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  • Anyone experienced in using session musicians?

    Up until now I've been recording and producing my own songs with my home setup but I think it's about time I took some of my best songs into a decent studio and created something a little more professional. I know a really good local studio with a renowned producer/engineer and a couple of excellent local musicians who've already said they'd be happy to work with me on this. We haven't yet discussed rates.

    Has anyone here been down this road? I don't want to make noobie mistakes in talking to these guys about how this is going to go down. Some questions:

    1. Would you normally provide a demo for the session guys prior to coming into the studio?

    2. I'd be happy for them to create their own parts - and I think in their shoes I'd be happier to create my own - is that the "normal" way of doing these things?

    3. Assuming they'd want some time to work out what they're going to play, would you normally expect to pay them for that time as well as the time they're going to spend in the studio itself?

    As an aside, these guys are very talented musicians and I suspect they could very easily just sit in and play something with no prep at all, but I'm assuming they'd rather have some time to get to know the songs.

    I'm guessing that there are many variations to the way this works, and perhaps there's no norm to conform to - but I'd be interested in how it's worked for others here so I don't come across as a complete dork.
    http://www.surrealisticpenguin.com

  • #2
    There are a million different ways to work.

    As far as rates go, frankly, there are a lot of great musicians that don't do regular studio work that are way thrilled to get the opportunity. I mean guys that have done lots, but usually work the nights gigging. The old musician adage, "I won't walk out the door for under 100." That holds true. You want someone who plays for a living. Not necessarily a "studio musician". Right? So figure a hundred bucks and up. Most guys are happy with a bill. Brit Ilse's may vary greatly from this.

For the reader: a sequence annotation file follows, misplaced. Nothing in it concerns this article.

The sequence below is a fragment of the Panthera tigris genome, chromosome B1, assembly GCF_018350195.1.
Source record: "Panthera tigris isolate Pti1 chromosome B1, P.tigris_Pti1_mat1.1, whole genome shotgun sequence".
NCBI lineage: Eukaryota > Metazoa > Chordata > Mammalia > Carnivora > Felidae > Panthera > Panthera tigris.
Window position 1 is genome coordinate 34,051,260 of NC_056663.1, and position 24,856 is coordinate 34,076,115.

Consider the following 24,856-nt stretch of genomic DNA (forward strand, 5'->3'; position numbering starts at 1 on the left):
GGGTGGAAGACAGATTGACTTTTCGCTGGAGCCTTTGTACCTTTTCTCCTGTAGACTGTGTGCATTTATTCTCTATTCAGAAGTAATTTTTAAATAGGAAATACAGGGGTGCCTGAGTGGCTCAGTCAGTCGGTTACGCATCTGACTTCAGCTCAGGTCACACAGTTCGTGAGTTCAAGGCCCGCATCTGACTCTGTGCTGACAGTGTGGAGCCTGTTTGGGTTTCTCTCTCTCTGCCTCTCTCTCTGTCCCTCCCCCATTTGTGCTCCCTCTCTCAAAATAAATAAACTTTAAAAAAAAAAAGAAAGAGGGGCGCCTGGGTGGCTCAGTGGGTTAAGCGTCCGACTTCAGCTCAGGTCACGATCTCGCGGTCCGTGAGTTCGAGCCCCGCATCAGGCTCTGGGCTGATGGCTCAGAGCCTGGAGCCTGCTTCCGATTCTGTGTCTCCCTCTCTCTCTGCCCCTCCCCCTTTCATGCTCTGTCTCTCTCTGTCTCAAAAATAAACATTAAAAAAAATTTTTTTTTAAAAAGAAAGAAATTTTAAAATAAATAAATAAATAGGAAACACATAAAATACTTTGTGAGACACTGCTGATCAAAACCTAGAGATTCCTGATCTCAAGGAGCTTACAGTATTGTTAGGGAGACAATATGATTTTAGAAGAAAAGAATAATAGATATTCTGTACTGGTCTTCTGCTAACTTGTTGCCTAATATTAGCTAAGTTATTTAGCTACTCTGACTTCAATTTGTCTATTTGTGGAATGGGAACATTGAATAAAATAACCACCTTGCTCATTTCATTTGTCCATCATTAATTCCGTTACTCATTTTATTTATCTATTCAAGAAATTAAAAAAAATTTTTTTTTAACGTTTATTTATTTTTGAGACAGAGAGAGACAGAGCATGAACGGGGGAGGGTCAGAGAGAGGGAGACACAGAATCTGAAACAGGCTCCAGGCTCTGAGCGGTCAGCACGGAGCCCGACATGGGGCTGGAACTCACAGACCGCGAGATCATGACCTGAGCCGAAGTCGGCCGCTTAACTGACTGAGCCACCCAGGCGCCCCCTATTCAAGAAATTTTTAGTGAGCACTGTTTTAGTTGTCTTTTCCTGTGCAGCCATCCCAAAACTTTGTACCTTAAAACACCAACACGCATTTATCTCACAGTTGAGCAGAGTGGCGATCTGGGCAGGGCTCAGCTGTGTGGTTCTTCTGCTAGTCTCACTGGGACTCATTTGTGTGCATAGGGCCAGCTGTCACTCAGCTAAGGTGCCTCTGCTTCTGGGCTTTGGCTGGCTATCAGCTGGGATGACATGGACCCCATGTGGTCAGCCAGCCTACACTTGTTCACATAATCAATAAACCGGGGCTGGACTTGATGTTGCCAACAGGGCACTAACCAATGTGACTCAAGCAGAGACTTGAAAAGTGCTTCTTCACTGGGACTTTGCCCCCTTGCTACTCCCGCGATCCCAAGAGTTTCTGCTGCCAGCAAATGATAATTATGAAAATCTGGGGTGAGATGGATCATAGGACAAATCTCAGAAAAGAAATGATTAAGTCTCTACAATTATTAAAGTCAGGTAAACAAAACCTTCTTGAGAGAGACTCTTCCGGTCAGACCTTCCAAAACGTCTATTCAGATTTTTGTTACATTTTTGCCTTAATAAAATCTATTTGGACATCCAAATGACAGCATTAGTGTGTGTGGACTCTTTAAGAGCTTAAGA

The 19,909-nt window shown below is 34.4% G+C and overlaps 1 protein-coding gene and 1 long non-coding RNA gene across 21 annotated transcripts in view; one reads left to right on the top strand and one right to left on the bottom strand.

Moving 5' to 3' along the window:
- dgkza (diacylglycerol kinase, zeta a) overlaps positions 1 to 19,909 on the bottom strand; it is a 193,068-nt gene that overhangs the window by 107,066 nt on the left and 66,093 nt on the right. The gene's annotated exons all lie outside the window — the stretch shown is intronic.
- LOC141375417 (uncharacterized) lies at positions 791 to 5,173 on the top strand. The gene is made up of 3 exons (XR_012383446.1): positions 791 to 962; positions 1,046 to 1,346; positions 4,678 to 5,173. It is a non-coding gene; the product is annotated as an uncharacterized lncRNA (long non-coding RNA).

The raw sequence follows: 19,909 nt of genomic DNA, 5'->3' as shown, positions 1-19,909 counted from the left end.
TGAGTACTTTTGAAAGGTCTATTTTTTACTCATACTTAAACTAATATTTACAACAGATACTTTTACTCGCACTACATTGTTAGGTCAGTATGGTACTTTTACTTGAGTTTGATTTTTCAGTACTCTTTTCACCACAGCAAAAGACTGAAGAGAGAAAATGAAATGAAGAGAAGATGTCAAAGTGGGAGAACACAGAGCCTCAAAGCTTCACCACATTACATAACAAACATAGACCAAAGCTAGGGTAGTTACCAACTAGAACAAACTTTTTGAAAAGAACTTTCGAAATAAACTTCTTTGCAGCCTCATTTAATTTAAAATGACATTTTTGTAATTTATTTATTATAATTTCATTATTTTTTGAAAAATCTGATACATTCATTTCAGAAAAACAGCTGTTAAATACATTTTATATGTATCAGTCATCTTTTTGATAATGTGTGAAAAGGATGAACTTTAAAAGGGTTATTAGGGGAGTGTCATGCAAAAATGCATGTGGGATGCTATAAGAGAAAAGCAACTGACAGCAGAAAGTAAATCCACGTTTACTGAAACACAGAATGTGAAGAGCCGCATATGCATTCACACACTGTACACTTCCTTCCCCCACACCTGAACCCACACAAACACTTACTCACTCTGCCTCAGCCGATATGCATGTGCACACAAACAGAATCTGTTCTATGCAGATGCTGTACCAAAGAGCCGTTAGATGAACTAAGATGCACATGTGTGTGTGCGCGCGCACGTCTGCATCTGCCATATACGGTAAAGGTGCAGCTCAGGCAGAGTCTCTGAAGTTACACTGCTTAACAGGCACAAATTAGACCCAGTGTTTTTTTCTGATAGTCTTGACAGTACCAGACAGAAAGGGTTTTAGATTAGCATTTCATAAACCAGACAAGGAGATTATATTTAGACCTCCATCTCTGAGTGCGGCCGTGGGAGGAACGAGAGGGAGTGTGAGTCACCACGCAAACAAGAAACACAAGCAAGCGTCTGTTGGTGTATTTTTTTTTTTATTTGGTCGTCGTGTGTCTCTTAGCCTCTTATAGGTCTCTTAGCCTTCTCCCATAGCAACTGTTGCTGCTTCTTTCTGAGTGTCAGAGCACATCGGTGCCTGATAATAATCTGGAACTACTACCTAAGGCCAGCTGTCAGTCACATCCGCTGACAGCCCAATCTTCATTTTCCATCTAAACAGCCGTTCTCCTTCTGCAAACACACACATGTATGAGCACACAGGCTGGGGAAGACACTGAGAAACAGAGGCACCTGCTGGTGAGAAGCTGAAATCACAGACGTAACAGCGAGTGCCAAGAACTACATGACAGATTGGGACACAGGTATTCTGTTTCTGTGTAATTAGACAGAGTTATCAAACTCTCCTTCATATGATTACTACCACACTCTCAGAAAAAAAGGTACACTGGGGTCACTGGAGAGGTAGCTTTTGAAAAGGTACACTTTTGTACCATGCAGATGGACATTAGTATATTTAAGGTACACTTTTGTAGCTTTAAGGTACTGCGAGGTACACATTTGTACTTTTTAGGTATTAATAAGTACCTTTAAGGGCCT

1. Would you normally provide a demo for the session guys prior to coming into the studio?


    Sure, but not so the guys can sit down "working it out." Only as an aide to put him at ease. I'm paying the guy to either be able to play what I hum, sing or play for him... or to be able to come up with a workable part on the spot. It's not magic and is well within the abilities of any good musician. Pick wisely.

    2. I'd be happy for them to create their own parts - and I think in their shoes I'd be happier to create my own - is that the "normal" way of doing these things?


    There is no normal way. At the end of the day, we're all just trying to create something. Get it done. If you have a part that going to get it done, you'd be crazy not to share with him. Will he be offended? Hell no. He'll be happy. But make it clear that if he has an idea to improve upon it, that he should be more the willing to share his ideas. You're paying him for that. Let him know you welcome it.

    If you don't have a part, if he's any good, he can pull from his arsenal if drum, bass or guitar parts to find something that will pull it together for you. Be prepared to give input. "Yeah, I like that, go with it!" or, maybe a little too rigid? Can you loosen that part up a little and make it a bit more jammy?"